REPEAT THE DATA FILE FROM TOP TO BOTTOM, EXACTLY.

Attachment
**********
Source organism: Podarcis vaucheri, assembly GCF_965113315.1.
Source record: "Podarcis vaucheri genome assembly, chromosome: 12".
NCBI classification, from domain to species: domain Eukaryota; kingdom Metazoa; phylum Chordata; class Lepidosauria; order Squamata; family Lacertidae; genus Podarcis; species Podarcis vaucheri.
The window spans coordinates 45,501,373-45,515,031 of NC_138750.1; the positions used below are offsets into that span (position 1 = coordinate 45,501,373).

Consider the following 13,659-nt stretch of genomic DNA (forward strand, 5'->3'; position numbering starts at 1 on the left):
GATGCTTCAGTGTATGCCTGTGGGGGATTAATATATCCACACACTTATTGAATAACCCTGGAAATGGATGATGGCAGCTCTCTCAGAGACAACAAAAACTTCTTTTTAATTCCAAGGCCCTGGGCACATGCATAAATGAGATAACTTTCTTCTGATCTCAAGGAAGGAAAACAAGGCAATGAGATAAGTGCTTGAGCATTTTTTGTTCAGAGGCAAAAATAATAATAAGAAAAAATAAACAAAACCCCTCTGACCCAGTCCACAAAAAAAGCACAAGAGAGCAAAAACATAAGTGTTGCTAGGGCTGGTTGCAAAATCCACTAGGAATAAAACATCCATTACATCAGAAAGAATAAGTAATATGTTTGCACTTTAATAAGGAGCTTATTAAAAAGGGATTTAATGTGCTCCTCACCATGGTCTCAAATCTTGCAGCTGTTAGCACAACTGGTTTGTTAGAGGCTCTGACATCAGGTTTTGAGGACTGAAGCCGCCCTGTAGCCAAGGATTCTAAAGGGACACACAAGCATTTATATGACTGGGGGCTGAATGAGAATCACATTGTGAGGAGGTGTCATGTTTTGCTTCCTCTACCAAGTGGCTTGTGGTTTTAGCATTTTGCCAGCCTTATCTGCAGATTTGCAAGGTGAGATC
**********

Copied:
Source organism: Podarcis vaucheri, assembly GCF_965113315.1.
Source record: "Podarcis vaucheri genome assembly, chromosome: 12".
NCBI classification, from domain to species: domain Eukaryota; kingdom Metazoa; phylum Chordata; class Lepidosauria; order Squamata; family Lacertidae; genus Podarcis; species Podarcis vaucheri.
The window spans coordinates 45,501,373-45,515,031 of NC_138750.1; the positions used below are offsets into that span (position 1 = coordinate 45,501,373).

Consider the following 13,659-nt stretch of genomic DNA (forward strand, 5'->3'; position numbering starts at 1 on the left):
GATGCTTCAGTGTATGCCTGTGGGGGATTAATATATCCACACACTTATTGAATAACCCTGGAAATGGATGATGGCAGCTCTCTCAGAGACAACAAAAACTTCTTTTTAATTCCAAGGCCCTGGGCACATGCATAAATGAGATAACTTTCTTCTGATCTCAAGGAAGGAAAACAAGGCAATGAGATAAGTGCTTGAGCATTTTTTGTTCAGAGGCAAAAATAATAATAAGAAAAAATAAACAAAACCCCTCTGACCCAGTCCACAAAAAAAGCACAAGAGAGCAAAAACATAAGTGTTGCTAGGGCTGGTTGCAAAATCCACTAGGAATAAAACATCCATTACATCAGAAAGAATAAGTAATATGTTTGCACTTTAATAAGGAGCTTATTAAAAAGGGATTTAATGTGCTCCTCACCATGGTCTCAAATCTTGCAGCTGTTAGCACAACTGGTTTGTTAGAGGCTCTGACATCAGGTTTTGAGGACTGAAGCCGCCCTGTAGCCAAGGATTCTAAAGGGACACACAAGCATTTATATGACTGGGGGCTGAATGAGAATCACATTGTGAGGAGGTGTCATGTTTTGCTTCCTCTACCAAGTGGCTTGTGGTTTTAGCATTTTGCCAGCCTTATCTGCAGATTTGCAAGGTGAGATC